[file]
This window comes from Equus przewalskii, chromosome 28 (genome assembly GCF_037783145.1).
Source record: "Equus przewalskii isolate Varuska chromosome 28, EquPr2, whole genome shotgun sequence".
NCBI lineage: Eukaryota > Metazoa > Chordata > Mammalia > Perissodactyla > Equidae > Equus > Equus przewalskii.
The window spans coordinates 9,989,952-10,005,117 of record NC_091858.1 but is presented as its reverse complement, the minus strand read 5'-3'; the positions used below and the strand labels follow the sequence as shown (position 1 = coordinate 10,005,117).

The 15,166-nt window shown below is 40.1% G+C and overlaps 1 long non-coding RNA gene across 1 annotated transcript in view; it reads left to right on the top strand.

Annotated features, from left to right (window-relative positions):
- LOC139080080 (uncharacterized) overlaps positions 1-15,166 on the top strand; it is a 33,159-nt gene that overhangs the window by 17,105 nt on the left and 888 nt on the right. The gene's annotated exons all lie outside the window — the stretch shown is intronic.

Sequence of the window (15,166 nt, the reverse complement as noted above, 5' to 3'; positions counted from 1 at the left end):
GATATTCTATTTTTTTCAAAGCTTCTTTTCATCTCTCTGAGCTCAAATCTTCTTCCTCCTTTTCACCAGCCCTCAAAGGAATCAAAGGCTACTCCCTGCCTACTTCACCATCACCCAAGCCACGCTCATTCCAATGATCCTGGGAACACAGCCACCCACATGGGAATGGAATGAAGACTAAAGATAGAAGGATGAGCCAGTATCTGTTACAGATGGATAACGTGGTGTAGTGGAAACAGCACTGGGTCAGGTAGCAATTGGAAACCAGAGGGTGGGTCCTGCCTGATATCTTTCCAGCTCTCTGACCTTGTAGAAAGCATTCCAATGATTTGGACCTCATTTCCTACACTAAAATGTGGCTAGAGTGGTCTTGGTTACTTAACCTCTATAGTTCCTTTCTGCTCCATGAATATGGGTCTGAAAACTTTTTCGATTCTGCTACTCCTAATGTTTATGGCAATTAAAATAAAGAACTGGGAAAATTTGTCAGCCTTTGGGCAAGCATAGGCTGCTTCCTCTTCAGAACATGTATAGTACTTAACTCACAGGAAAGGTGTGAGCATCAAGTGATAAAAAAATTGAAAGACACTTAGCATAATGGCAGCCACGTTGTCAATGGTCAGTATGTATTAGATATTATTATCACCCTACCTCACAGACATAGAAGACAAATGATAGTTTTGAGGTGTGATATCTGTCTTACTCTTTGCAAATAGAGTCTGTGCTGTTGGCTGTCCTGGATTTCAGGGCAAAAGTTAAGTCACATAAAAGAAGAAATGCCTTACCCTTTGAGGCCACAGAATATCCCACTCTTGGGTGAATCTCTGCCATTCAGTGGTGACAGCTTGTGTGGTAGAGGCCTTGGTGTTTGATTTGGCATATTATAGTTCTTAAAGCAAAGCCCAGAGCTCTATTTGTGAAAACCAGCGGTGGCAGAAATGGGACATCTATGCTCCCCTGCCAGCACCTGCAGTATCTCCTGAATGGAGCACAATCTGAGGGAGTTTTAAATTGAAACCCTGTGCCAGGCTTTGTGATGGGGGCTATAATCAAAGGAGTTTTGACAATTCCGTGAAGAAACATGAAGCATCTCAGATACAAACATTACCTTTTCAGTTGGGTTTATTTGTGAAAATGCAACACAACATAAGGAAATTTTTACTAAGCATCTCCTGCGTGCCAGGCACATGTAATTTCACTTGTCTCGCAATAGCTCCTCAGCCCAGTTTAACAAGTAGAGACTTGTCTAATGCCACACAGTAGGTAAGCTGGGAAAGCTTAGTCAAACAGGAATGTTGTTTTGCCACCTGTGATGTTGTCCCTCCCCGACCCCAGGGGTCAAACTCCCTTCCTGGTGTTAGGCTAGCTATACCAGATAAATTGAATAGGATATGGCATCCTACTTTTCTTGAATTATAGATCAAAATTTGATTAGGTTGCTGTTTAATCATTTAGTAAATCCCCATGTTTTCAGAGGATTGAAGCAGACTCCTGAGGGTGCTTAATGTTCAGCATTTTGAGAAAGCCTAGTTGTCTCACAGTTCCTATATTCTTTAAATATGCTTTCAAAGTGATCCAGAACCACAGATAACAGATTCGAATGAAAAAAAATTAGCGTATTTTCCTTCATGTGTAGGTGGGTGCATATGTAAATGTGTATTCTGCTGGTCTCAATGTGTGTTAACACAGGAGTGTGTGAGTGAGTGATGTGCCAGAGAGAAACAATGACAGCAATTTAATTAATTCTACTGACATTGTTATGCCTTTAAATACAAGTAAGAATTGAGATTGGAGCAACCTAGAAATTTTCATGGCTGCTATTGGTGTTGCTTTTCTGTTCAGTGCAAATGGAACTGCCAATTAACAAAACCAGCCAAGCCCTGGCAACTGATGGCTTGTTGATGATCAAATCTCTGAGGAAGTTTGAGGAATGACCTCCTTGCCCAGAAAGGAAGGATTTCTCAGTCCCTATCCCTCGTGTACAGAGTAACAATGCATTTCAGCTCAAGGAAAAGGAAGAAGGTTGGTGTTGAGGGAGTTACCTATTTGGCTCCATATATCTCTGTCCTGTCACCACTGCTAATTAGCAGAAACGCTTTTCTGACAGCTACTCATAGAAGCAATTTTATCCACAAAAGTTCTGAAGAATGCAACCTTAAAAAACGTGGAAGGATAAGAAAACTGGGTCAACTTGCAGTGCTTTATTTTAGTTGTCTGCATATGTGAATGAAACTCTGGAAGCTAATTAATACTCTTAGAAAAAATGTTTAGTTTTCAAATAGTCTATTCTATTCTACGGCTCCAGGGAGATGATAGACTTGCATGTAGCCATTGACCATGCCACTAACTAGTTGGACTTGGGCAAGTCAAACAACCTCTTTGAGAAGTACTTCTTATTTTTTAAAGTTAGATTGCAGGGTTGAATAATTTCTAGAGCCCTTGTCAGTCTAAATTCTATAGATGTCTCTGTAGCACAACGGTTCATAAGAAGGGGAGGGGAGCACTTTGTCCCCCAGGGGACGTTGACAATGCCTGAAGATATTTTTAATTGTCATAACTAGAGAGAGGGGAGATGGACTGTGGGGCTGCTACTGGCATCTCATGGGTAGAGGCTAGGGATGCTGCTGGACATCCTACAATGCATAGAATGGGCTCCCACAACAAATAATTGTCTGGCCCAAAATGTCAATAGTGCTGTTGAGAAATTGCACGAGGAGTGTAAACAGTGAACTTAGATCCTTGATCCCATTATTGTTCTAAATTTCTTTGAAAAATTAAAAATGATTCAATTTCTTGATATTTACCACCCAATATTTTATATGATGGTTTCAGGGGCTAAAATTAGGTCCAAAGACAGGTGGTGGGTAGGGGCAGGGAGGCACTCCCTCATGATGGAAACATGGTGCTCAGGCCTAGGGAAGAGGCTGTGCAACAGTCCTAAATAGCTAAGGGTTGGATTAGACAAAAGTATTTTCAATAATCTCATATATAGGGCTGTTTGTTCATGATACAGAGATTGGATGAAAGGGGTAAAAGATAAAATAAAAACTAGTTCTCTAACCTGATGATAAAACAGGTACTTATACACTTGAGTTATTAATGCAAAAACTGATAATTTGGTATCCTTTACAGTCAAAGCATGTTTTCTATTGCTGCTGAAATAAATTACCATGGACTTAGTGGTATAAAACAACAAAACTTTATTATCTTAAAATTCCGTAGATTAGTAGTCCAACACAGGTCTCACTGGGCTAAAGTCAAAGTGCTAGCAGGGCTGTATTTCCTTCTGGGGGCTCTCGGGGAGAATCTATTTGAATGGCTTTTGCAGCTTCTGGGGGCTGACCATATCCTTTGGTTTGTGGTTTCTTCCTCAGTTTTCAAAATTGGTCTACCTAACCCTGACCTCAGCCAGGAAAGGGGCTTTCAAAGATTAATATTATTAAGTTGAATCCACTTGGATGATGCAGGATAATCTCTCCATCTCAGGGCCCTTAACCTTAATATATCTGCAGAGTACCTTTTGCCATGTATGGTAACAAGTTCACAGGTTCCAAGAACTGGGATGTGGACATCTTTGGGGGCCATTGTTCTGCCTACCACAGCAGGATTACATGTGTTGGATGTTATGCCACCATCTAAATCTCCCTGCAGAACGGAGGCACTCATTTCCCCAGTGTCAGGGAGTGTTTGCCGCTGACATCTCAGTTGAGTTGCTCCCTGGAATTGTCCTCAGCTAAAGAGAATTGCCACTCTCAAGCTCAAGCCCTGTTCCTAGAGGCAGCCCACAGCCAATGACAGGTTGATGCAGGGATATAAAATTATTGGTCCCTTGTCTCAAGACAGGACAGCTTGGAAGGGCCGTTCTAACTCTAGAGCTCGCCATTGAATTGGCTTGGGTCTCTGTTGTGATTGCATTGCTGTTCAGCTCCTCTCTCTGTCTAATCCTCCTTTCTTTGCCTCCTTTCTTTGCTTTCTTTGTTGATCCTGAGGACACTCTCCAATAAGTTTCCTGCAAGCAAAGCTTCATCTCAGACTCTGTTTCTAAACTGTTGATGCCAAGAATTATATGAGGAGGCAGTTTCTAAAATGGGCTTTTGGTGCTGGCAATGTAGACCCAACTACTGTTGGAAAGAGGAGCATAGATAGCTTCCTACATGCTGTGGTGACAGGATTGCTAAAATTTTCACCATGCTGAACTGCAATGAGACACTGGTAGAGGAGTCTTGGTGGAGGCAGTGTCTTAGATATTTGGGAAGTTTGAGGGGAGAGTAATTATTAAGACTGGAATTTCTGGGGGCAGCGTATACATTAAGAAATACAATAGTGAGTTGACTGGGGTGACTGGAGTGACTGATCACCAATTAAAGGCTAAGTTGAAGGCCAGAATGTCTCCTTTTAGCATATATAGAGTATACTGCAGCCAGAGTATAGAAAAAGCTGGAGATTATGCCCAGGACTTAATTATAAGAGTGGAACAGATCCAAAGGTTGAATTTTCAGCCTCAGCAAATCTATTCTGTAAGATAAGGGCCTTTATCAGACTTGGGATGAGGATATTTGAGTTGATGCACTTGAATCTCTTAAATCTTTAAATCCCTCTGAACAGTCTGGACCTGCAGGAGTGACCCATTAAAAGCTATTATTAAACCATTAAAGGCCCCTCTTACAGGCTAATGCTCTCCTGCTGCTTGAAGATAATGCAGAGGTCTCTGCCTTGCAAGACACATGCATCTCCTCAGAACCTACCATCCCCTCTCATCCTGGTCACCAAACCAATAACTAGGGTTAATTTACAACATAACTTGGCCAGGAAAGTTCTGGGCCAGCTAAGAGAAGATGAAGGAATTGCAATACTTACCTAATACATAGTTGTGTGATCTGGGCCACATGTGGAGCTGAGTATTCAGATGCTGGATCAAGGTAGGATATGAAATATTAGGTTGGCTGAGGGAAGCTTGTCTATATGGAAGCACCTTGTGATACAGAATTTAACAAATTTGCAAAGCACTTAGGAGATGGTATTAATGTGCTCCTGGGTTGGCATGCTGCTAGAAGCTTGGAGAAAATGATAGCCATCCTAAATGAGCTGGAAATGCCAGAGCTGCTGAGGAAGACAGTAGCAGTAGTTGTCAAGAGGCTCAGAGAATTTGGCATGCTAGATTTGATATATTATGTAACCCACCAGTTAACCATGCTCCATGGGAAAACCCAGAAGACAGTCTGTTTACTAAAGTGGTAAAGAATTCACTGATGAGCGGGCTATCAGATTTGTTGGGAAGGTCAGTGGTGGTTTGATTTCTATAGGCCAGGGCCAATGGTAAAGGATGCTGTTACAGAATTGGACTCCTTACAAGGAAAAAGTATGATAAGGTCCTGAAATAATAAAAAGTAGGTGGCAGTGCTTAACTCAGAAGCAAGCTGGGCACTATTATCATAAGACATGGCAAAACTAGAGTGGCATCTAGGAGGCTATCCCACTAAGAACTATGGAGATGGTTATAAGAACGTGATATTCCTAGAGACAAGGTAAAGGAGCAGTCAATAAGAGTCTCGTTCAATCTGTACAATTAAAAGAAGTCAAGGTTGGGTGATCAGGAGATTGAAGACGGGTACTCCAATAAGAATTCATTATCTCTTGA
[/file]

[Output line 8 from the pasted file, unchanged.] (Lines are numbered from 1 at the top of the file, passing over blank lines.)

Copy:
Sequence of the window (15,166 nt, the reverse complement as noted above, 5' to 3'; positions counted from 1 at the left end):